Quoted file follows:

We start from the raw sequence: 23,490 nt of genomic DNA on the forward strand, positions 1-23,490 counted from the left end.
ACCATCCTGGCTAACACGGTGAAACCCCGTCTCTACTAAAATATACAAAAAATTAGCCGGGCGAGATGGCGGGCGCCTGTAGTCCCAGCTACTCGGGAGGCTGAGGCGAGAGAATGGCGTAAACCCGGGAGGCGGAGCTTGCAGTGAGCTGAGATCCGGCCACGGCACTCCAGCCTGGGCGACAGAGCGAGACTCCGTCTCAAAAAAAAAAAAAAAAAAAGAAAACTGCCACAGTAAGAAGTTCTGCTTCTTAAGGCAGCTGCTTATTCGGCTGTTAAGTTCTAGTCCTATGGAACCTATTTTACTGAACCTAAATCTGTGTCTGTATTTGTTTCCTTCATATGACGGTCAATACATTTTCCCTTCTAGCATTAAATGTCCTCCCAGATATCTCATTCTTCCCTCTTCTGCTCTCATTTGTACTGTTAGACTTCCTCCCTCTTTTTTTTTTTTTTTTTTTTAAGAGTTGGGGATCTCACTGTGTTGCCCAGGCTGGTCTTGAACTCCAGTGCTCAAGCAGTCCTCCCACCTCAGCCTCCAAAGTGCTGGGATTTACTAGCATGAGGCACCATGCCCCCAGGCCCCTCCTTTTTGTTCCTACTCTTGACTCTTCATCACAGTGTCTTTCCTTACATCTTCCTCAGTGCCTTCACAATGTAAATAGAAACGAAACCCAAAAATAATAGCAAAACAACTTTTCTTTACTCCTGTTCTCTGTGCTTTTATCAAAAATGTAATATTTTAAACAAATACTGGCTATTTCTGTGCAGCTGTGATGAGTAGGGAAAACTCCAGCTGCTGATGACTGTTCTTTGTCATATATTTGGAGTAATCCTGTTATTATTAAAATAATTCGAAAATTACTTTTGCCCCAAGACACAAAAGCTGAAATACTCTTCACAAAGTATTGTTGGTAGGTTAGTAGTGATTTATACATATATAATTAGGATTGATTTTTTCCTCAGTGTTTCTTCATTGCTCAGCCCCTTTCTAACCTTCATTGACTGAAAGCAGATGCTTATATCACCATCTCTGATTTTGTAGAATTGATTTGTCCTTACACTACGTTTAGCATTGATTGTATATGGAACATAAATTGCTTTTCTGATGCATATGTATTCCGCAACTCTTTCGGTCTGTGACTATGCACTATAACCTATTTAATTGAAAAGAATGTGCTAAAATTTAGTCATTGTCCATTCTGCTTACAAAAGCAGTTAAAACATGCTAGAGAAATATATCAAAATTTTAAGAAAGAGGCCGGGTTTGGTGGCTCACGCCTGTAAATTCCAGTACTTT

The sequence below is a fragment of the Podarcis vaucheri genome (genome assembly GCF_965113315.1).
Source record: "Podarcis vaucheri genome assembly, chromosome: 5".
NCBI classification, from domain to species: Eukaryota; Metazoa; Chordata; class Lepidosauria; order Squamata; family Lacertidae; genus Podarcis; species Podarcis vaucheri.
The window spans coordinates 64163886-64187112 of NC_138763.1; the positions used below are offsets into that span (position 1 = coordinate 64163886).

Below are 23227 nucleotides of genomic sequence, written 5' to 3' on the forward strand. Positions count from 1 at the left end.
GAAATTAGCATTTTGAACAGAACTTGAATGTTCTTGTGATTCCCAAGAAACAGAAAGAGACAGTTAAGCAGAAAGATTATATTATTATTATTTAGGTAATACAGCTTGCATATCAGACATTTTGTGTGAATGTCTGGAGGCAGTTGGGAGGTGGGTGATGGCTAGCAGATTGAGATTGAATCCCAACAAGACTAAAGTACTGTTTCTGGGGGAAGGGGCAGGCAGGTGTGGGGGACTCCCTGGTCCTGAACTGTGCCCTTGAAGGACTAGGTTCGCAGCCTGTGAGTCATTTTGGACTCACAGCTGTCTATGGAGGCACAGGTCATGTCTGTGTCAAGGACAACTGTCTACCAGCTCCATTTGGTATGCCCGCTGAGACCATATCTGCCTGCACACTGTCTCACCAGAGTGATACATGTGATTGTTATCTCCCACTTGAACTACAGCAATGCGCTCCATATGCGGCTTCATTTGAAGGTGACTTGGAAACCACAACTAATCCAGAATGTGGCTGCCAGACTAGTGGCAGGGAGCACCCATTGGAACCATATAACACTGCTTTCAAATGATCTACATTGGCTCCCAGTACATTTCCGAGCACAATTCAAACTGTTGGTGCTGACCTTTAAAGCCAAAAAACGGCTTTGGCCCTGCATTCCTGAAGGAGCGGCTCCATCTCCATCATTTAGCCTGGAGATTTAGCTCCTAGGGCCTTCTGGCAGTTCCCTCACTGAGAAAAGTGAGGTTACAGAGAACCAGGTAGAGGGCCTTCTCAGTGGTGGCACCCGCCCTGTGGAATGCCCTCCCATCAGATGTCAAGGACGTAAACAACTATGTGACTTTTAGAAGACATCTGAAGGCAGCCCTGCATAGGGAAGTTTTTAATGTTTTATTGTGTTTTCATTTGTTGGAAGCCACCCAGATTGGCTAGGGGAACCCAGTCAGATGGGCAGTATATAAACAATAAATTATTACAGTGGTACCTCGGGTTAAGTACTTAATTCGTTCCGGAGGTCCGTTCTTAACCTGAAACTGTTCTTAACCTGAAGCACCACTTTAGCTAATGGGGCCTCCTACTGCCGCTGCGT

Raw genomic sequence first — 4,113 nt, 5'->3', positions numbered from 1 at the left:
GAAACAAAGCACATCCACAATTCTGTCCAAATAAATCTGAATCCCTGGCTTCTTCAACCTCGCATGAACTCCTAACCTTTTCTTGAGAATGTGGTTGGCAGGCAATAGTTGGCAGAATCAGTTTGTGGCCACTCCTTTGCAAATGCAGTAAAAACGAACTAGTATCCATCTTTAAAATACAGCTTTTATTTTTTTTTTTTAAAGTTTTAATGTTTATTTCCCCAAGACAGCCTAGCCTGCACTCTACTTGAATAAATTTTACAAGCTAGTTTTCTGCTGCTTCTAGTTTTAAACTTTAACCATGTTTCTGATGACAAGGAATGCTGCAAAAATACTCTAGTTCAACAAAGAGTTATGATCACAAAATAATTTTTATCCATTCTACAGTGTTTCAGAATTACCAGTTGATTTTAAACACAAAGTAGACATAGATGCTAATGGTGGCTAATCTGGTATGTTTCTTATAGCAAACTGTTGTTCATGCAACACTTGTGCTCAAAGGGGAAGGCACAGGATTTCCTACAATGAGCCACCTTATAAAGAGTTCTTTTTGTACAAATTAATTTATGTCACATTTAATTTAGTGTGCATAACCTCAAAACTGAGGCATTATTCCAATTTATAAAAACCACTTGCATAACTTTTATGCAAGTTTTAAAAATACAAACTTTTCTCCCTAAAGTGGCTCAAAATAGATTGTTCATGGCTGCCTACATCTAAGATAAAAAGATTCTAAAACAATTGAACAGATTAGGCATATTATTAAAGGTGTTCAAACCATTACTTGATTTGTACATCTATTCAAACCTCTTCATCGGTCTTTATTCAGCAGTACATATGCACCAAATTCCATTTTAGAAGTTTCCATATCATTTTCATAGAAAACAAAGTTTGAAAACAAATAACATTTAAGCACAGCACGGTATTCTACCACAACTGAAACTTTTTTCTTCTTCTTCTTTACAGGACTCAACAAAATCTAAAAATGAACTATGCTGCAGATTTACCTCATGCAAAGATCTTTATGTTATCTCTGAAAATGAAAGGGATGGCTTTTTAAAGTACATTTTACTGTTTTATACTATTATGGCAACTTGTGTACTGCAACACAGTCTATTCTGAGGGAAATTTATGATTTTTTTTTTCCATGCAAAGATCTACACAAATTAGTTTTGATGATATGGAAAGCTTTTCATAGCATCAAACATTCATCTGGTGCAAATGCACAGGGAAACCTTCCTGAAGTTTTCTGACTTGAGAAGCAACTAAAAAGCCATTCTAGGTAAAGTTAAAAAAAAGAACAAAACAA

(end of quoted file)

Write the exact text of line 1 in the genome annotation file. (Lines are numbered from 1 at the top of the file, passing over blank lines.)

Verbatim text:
We start from the raw sequence: 23,490 nt of genomic DNA on the forward strand, positions 1-23,490 counted from the left end.